Accessibility navigation

Daisy's diary: issues surrounding teaching history through drama

Kempe, A. (2011) Daisy's diary: issues surrounding teaching history through drama. Drama Research, 2 (1). Article 2. ISSN 2040-2228

Full text not archived in this repository.

It is advisable to refer to the publisher's version if you intend to cite from this work. See Guidance on citing.


In what Williams (1975) described as a dramatised world, a great deal of children’s historical knowledge is acquired through dramatised versions of historical events. As the characters who actually took part in historical events become the dramatis personae of re-enacted accounts, their stories are edited not only to meet dramatic necessities but the social, psychological and cultural needs of both storytellers and audience. The process of popularising history in this way thus becomes as much about the effects of events on people as the events themselves, so mirroring debates within history education regarding the teaching of ‘facts’ and the development of empathy. In this article, Andy Kempe explores how stories of evacuees and other ‘war children’ have been dramatised in traditional playscripts and through structured ‘process dramas’ in schools in the British Isles. It argues that drama and history as curriculum subjects may find common ground, and indeed complement each other, in the development of a critical literacy concerned not so much with either fact or empathy as with interrogating both why and how stories are told.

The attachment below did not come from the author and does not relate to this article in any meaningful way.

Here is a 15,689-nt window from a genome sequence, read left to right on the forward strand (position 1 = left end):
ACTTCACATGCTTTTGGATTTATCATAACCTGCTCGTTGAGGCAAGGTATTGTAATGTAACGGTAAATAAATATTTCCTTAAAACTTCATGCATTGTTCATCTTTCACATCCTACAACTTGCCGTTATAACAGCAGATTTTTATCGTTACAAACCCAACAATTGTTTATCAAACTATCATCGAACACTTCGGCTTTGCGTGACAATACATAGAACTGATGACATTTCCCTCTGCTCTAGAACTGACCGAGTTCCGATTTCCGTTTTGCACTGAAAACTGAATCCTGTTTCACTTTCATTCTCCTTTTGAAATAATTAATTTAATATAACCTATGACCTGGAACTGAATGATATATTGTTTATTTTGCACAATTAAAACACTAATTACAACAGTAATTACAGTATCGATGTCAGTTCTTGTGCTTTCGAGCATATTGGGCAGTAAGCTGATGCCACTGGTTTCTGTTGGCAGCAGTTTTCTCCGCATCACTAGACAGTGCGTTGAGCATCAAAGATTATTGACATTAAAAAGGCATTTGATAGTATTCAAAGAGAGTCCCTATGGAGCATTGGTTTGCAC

Item Type:Article
Divisions:Arts, Humanities and Social Science > Institute of Education > Improving Equity and Inclusion through Education
ID Code:26421
Publisher:National Drama

University Staff: Request a correction | Centaur Editors: Update this record

Page navigation